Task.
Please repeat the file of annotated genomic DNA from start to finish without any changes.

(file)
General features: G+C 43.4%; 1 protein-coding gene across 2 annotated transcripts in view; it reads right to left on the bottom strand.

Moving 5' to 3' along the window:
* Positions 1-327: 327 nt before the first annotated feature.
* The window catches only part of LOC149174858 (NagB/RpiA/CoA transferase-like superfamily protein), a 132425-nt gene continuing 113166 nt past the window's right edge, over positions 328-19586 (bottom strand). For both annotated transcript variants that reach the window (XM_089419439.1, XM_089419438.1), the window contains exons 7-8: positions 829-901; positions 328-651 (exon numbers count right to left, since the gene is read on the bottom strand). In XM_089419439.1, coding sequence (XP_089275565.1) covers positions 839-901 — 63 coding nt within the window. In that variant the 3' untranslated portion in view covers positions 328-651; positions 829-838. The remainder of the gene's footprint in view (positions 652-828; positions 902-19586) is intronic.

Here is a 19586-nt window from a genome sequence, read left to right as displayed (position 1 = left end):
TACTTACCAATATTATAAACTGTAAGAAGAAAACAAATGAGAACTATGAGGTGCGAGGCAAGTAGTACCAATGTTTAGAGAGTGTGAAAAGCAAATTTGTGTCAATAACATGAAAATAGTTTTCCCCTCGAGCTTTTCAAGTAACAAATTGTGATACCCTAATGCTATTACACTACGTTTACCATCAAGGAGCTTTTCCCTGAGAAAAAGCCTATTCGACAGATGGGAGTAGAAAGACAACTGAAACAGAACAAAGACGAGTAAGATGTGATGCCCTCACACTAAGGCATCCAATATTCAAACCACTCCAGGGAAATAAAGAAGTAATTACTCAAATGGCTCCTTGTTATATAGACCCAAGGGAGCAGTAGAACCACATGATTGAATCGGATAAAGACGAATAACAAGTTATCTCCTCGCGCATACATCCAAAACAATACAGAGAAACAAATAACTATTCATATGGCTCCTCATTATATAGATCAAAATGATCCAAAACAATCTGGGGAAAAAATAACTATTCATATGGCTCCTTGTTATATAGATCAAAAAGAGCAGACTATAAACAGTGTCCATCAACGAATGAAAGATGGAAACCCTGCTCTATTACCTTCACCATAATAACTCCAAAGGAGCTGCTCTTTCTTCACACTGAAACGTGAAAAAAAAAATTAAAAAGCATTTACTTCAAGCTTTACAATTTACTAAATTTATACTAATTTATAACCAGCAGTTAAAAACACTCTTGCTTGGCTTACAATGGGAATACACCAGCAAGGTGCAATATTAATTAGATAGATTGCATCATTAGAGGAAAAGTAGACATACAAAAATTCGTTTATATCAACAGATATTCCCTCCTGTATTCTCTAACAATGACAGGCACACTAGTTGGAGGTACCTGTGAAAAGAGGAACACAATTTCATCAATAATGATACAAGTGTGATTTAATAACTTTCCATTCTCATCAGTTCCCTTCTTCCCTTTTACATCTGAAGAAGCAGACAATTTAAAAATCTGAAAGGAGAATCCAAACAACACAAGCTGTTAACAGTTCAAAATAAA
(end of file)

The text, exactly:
General features: G+C 43.4%; 1 protein-coding gene across 2 annotated transcripts in view; it reads right to left on the bottom strand.

Moving 5' to 3' along the window:
* Positions 1-327: 327 nt before the first annotated feature.
* The window catches only part of LOC149174858 (NagB/RpiA/CoA transferase-like superfamily protein), a 132425-nt gene continuing 113166 nt past the window's right edge, over positions 328-19586 (bottom strand). For both annotated transcript variants that reach the window (XM_089419439.1, XM_089419438.1), the window contains exons 7-8: positions 829-901; positions 328-651 (exon numbers count right to left, since the gene is read on the bottom strand). In XM_089419439.1, coding sequence (XP_089275565.1) covers positions 839-901 — 63 coding nt within the window. In that variant the 3' untranslated portion in view covers positions 328-651; positions 829-838. The remainder of the gene's footprint in view (positions 652-828; positions 902-19586) is intronic.

Here is a 19586-nt window from a genome sequence, read left to right as displayed (position 1 = left end):
TACTTACCAATATTATAAACTGTAAGAAGAAAACAAATGAGAACTATGAGGTGCGAGGCAAGTAGTACCAATGTTTAGAGAGTGTGAAAAGCAAATTTGTGTCAATAACATGAAAATAGTTTTCCCCTCGAGCTTTTCAAGTAACAAATTGTGATACCCTAATGCTATTACACTACGTTTACCATCAAGGAGCTTTTCCCTGAGAAAAAGCCTATTCGACAGATGGGAGTAGAAAGACAACTGAAACAGAACAAAGACGAGTAAGATGTGATGCCCTCACACTAAGGCATCCAATATTCAAACCACTCCAGGGAAATAAAGAAGTAATTACTCAAATGGCTCCTTGTTATATAGACCCAAGGGAGCAGTAGAACCACATGATTGAATCGGATAAAGACGAATAACAAGTTATCTCCTCGCGCATACATCCAAAACAATACAGAGAAACAAATAACTATTCATATGGCTCCTCATTATATAGATCAAAATGATCCAAAACAATCTGGGGAAAAAATAACTATTCATATGGCTCCTTGTTATATAGATCAAAAAGAGCAGACTATAAACAGTGTCCATCAACGAATGAAAGATGGAAACCCTGCTCTATTACCTTCACCATAATAACTCCAAAGGAGCTGCTCTTTCTTCACACTGAAACGTGAAAAAAAAAATTAAAAAGCATTTACTTCAAGCTTTACAATTTACTAAATTTATACTAATTTATAACCAGCAGTTAAAAACACTCTTGCTTGGCTTACAATGGGAATACACCAGCAAGGTGCAATATTAATTAGATAGATTGCATCATTAGAGGAAAAGTAGACATACAAAAATTCGTTTATATCAACAGATATTCCCTCCTGTATTCTCTAACAATGACAGGCACACTAGTTGGAGGTACCTGTGAAAAGAGGAACACAATTTCATCAATAATGATACAAGTGTGATTTAATAACTTTCCATTCTCATCAGTTCCCTTCTTCCCTTTTACATCTGAAGAAGCAGACAATTTAAAAATCTGAAAGGAGAATCCAAACAACACAAGCTGTTAACAGTTCAAAATAAA